Why do we need to know if minor children are (or could be) an issue?
- Because divorcing parents will no longer live together once divorced the court must make orders regarding how much time their minor children (i.e., children under the age of 18) will spend in the care and custody of each parent on a yearly, monthly, weekly, or even a daily basis. The court needs you to identify your children, so that it can make child custody and visitation (now known as “parent-time”) orders.
- Children of your marriage can include not only children born during the marriage, but also:
- children conceived between and born to you and the person you subsequently married
- children conceived during the marriage born after the marriage is terminated by divorce
- children adopted during the marriage
- Even stepparents can seek court orders of child custody or parent-time between them and their stepchildren, if the circumstances warrant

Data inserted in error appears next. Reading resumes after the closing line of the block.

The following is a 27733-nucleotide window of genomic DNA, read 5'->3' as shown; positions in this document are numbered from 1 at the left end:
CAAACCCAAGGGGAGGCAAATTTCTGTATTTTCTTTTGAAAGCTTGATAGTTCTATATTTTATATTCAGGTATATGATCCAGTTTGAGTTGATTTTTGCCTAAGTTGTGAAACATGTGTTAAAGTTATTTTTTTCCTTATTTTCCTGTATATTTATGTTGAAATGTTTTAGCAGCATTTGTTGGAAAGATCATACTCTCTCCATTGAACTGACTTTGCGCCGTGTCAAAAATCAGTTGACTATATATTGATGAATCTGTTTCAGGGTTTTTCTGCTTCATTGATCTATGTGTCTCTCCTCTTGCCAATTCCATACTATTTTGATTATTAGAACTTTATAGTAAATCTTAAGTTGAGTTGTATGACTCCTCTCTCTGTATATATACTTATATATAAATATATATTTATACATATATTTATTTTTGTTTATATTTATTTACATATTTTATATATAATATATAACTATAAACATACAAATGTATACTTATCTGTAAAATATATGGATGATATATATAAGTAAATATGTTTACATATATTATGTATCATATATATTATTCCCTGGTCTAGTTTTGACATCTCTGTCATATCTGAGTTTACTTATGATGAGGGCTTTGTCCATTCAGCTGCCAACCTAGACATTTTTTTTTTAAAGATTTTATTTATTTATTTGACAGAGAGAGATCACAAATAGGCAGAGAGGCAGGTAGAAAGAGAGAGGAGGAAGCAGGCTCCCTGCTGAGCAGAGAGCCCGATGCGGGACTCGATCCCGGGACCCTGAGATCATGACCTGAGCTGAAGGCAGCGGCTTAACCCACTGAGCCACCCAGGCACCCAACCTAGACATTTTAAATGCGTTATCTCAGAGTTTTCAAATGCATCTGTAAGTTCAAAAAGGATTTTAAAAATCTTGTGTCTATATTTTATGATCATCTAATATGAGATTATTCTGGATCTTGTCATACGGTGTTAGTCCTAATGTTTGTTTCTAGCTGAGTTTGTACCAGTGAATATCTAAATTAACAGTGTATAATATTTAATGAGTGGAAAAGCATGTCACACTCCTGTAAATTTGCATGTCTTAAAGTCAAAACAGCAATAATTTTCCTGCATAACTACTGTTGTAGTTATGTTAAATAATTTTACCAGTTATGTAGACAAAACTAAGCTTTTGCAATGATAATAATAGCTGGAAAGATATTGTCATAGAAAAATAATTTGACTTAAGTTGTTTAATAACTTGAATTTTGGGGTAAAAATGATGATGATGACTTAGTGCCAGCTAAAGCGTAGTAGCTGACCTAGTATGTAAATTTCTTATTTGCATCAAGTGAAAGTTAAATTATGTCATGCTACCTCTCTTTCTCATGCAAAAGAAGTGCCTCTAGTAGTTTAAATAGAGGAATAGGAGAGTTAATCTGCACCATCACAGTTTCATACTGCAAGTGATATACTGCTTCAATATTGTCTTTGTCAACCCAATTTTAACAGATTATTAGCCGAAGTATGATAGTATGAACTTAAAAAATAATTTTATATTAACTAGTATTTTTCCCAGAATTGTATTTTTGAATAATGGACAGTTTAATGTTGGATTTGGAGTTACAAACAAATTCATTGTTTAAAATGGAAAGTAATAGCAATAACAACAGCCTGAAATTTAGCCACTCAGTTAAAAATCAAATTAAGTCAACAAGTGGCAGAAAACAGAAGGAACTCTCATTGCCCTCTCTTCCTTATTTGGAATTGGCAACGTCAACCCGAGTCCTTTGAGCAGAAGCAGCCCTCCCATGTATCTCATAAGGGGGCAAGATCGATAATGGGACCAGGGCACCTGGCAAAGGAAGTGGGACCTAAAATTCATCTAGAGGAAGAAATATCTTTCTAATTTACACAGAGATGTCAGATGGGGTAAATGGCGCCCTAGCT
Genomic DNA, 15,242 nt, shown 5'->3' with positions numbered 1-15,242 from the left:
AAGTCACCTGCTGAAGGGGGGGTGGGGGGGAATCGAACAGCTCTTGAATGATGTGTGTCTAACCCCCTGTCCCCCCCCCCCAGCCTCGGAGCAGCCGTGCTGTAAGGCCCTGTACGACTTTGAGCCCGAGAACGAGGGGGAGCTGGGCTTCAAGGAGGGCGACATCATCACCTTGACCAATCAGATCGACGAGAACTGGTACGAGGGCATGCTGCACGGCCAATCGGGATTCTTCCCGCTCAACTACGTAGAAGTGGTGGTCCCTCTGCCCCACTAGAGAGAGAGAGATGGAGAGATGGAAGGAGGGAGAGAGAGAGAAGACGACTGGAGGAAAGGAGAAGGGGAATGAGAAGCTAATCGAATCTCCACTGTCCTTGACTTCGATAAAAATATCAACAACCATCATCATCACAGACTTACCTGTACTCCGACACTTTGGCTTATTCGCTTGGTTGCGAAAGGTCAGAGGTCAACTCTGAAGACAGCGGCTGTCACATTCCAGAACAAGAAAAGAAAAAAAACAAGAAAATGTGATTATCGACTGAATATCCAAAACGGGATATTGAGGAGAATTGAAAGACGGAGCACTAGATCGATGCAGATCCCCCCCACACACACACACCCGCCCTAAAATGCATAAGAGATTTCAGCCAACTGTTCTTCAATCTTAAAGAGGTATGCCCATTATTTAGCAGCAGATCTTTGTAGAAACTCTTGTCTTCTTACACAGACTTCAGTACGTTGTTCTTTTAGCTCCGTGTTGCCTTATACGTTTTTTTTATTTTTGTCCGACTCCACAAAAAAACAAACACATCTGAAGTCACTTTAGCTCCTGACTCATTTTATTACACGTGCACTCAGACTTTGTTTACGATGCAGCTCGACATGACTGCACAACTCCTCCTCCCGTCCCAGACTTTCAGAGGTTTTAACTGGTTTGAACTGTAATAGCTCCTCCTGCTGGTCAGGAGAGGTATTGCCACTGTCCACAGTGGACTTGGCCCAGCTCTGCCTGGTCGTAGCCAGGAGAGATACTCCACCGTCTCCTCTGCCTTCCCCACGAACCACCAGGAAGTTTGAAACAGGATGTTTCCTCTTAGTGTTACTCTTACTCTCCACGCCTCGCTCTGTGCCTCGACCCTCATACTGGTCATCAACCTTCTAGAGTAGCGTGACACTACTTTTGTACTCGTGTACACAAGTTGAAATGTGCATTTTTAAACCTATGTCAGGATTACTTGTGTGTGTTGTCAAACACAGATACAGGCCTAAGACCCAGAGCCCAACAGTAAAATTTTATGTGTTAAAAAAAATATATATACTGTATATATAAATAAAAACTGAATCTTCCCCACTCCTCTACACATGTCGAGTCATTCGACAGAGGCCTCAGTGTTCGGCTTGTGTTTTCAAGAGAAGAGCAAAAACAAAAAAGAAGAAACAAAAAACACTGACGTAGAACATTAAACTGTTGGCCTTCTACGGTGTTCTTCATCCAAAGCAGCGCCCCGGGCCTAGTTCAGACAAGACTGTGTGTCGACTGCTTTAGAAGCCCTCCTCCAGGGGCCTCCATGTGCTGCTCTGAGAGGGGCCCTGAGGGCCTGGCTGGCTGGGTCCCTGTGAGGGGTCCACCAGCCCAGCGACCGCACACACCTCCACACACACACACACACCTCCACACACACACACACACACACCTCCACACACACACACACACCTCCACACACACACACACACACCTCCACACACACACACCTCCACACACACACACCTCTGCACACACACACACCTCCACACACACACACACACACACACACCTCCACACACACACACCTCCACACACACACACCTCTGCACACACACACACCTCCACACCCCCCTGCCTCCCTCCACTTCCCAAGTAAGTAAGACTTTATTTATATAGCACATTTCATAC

- If the wife became pregnant by adultery during the marriage, the husband is presumed by law to be the father of that child, unless the husband and/or wife challenge the husband’s paternity in a court action before divorce or in the course of the divorce action itself. If a husband:
- is not the biological father of a child conceived as the result of the wife’s adultery and to whom the wife gives birth during the marriage; and
husband’s paternity is not adjudicated by a court before a decree of divorce is issued, then husband is deemed by law to the child’s father. So if a child was conceived as the result of adultery or born during the marriage, if the husband does not want to be legally deemed the child’s father and does not want to be forced by law to support this child, you will need to bring this up in your divorce pleadings.